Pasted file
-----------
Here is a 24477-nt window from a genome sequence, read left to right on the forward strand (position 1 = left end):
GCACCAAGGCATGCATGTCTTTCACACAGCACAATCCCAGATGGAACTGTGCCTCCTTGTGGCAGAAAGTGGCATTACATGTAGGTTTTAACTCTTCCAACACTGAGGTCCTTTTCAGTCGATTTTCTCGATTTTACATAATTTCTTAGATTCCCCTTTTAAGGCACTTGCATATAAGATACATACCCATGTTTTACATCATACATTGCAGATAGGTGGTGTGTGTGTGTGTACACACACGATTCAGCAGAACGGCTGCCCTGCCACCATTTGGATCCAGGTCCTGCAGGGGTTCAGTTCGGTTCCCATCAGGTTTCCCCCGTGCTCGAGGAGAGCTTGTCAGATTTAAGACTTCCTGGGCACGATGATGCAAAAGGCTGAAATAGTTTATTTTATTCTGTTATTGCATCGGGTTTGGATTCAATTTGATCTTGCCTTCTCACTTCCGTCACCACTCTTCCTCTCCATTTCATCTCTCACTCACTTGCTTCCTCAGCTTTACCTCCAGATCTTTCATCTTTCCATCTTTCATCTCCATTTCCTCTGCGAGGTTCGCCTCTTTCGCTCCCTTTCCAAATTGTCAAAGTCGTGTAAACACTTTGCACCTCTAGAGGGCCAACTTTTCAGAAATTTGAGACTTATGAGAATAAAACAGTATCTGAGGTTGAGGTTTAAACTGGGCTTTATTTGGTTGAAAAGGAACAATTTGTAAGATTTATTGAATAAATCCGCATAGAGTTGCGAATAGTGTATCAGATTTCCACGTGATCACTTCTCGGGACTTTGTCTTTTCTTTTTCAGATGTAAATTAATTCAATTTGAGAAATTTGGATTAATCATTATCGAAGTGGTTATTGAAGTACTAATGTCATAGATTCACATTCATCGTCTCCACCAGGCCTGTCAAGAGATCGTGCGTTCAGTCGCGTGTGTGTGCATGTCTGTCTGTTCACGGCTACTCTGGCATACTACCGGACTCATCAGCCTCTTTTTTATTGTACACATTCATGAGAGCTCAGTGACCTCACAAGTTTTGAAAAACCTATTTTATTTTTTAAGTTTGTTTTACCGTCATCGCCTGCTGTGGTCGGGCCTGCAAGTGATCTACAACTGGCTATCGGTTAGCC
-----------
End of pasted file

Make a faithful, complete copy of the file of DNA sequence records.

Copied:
Here is a 24477-nt window from a genome sequence, read left to right on the forward strand (position 1 = left end):
GCACCAAGGCATGCATGTCTTTCACACAGCACAATCCCAGATGGAACTGTGCCTCCTTGTGGCAGAAAGTGGCATTACATGTAGGTTTTAACTCTTCCAACACTGAGGTCCTTTTCAGTCGATTTTCTCGATTTTACATAATTTCTTAGATTCCCCTTTTAAGGCACTTGCATATAAGATACATACCCATGTTTTACATCATACATTGCAGATAGGTGGTGTGTGTGTGTGTACACACACGATTCAGCAGAACGGCTGCCCTGCCACCATTTGGATCCAGGTCCTGCAGGGGTTCAGTTCGGTTCCCATCAGGTTTCCCCCGTGCTCGAGGAGAGCTTGTCAGATTTAAGACTTCCTGGGCACGATGATGCAAAAGGCTGAAATAGTTTATTTTATTCTGTTATTGCATCGGGTTTGGATTCAATTTGATCTTGCCTTCTCACTTCCGTCACCACTCTTCCTCTCCATTTCATCTCTCACTCACTTGCTTCCTCAGCTTTACCTCCAGATCTTTCATCTTTCCATCTTTCATCTCCATTTCCTCTGCGAGGTTCGCCTCTTTCGCTCCCTTTCCAAATTGTCAAAGTCGTGTAAACACTTTGCACCTCTAGAGGGCCAACTTTTCAGAAATTTGAGACTTATGAGAATAAAACAGTATCTGAGGTTGAGGTTTAAACTGGGCTTTATTTGGTTGAAAAGGAACAATTTGTAAGATTTATTGAATAAATCCGCATAGAGTTGCGAATAGTGTATCAGATTTCCACGTGATCACTTCTCGGGACTTTGTCTTTTCTTTTTCAGATGTAAATTAATTCAATTTGAGAAATTTGGATTAATCATTATCGAAGTGGTTATTGAAGTACTAATGTCATAGATTCACATTCATCGTCTCCACCAGGCCTGTCAAGAGATCGTGCGTTCAGTCGCGTGTGTGTGCATGTCTGTCTGTTCACGGCTACTCTGGCATACTACCGGACTCATCAGCCTCTTTTTTATTGTACACATTCATGAGAGCTCAGTGACCTCACAAGTTTTGAAAAACCTATTTTATTTTTTAAGTTTGTTTTACCGTCATCGCCTGCTGTGGTCGGGCCTGCAAGTGATCTACAACTGGCTATCGGTTAGCC